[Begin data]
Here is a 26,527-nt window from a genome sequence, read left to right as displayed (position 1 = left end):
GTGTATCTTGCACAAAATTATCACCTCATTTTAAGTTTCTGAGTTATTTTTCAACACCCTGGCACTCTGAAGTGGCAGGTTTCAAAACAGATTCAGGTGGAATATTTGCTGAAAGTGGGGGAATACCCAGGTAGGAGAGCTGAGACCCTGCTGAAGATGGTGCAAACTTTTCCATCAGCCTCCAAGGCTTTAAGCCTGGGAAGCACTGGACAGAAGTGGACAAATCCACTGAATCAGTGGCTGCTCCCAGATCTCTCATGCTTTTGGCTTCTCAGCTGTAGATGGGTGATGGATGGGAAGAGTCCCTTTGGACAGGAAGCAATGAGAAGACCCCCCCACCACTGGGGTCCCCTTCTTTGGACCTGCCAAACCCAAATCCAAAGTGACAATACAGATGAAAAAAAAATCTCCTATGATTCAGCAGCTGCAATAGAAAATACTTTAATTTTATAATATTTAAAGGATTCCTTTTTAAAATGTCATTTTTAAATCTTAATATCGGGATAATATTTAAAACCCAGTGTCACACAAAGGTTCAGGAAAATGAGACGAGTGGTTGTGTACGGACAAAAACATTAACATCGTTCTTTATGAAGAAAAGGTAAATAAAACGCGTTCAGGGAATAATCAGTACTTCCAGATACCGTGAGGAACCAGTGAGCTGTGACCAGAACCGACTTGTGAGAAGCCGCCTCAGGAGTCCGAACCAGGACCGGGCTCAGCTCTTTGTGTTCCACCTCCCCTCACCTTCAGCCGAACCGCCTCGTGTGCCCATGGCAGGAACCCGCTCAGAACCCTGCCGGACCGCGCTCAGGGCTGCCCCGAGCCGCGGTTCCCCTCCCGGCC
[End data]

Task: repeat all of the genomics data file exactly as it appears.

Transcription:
Here is a 26,527-nt window from a genome sequence, read left to right as displayed (position 1 = left end):
GTGTATCTTGCACAAAATTATCACCTCATTTTAAGTTTCTGAGTTATTTTTCAACACCCTGGCACTCTGAAGTGGCAGGTTTCAAAACAGATTCAGGTGGAATATTTGCTGAAAGTGGGGGAATACCCAGGTAGGAGAGCTGAGACCCTGCTGAAGATGGTGCAAACTTTTCCATCAGCCTCCAAGGCTTTAAGCCTGGGAAGCACTGGACAGAAGTGGACAAATCCACTGAATCAGTGGCTGCTCCCAGATCTCTCATGCTTTTGGCTTCTCAGCTGTAGATGGGTGATGGATGGGAAGAGTCCCTTTGGACAGGAAGCAATGAGAAGACCCCCCCACCACTGGGGTCCCCTTCTTTGGACCTGCCAAACCCAAATCCAAAGTGACAATACAGATGAAAAAAAAATCTCCTATGATTCAGCAGCTGCAATAGAAAATACTTTAATTTTATAATATTTAAAGGATTCCTTTTTAAAATGTCATTTTTAAATCTTAATATCGGGATAATATTTAAAACCCAGTGTCACACAAAGGTTCAGGAAAATGAGACGAGTGGTTGTGTACGGACAAAAACATTAACATCGTTCTTTATGAAGAAAAGGTAAATAAAACGCGTTCAGGGAATAATCAGTACTTCCAGATACCGTGAGGAACCAGTGAGCTGTGACCAGAACCGACTTGTGAGAAGCCGCCTCAGGAGTCCGAACCAGGACCGGGCTCAGCTCTTTGTGTTCCACCTCCCCTCACCTTCAGCCGAACCGCCTCGTGTGCCCATGGCAGGAACCCGCTCAGAACCCTGCCGGACCGCGCTCAGGGCTGCCCCGAGCCGCGGTTCCCCTCCCGGCC